It can happen in just seconds. And far too often, it does. Drowning is the number one cause of injury-related death for kids ages one to four.
Anna Slayton’s youngest son was just two when it happened to him.
“That very morning, I was with my kids before I went to work. I made them peanut butter waffles. They hung out with their dad for New Year’s Day,” said Slayton. “I left for work at 11 o’clock. By three in the afternoon, I’m looking at my child on life support.”
It was the first day of 2017.
Slayton said 2-year-old Gavin and his 4-year-old brother were playing by themselves in a backyard with an unfenced pool.
Doctors would later tell her, Gavin was likely in the water at least 10 minutes before they found him.
At the time, swimming lessons were recommended for children starting at age three. Gavin was just a few months away.
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“We were always in the pool. If we were swimming and it was swimming season, we were in the water with them with safety devices and things like that. This was just an accident,” said Slayton.
According to the Texas Department of Family and Protective Services, 37 children have died in water around the state since January.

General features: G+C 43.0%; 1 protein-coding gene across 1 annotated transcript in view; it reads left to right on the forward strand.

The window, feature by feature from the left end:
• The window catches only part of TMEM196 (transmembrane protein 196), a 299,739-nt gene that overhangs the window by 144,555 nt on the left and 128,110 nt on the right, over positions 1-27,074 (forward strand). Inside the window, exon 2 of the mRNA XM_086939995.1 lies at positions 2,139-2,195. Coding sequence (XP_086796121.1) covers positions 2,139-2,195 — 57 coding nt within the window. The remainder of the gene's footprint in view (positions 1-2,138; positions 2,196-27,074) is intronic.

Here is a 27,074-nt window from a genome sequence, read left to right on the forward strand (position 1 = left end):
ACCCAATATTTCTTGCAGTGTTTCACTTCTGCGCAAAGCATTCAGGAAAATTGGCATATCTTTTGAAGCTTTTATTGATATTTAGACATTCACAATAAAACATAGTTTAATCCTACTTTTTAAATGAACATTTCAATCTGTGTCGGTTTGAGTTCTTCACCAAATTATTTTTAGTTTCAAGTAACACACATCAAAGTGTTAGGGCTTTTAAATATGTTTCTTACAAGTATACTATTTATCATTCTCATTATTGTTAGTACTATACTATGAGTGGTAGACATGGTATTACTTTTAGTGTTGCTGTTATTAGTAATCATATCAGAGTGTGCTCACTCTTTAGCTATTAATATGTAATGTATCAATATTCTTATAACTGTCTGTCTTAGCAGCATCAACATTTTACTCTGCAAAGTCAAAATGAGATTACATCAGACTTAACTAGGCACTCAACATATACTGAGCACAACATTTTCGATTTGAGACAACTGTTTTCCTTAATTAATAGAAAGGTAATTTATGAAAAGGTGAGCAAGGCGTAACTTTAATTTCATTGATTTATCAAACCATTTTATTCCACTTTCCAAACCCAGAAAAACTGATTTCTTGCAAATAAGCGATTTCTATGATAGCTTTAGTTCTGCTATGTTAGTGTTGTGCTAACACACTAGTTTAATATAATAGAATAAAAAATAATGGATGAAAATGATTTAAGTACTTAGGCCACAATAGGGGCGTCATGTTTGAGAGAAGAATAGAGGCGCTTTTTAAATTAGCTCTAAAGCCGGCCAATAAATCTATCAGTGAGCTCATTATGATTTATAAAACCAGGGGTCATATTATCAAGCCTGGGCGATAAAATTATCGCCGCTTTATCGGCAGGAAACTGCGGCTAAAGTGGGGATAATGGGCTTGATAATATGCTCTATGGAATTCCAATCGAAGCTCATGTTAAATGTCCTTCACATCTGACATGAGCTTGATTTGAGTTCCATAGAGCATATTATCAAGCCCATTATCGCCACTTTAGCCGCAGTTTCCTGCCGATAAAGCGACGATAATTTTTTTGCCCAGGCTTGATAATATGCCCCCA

Children’s Health said it’s seen 50 drowning incidents this year, up 66% since 2020.
Cook Children’s has seen 35 this year, 22 of which happened last month making it the worst June on record since 2016.
This week, the hospital released new PSAs, encouraging parents to always have a fully attentive adult designated to watch children in water who remains within arm’s reach.
“They don’t talk, they don’t drink, they don’t look at their phones. You have to have that person in charge of watching. That is your job for 10-15 minutes, then you pass it off,” said Cook Children’s trauma injury prevention coordinator Sharon Evans.
Other highlights include creating barriers to the pool like a four-sided fence and making sure everyone wears life jackets when boating or at the lake.
Today as an advocate, they are points Slayton continues to share, along with CPR training, to help others understand just how preventable her heartbreak could have been.
“I think had a fence been around that swimming pool, then my son would still be here. But it wasn’t, so I just want my story to help people understand the impact this can have on your life,” said Slayton.
In 2015 after a record number of drownings, Cook Children’s launched Lifeguard Your Child to help caretakers keep kids safe around water.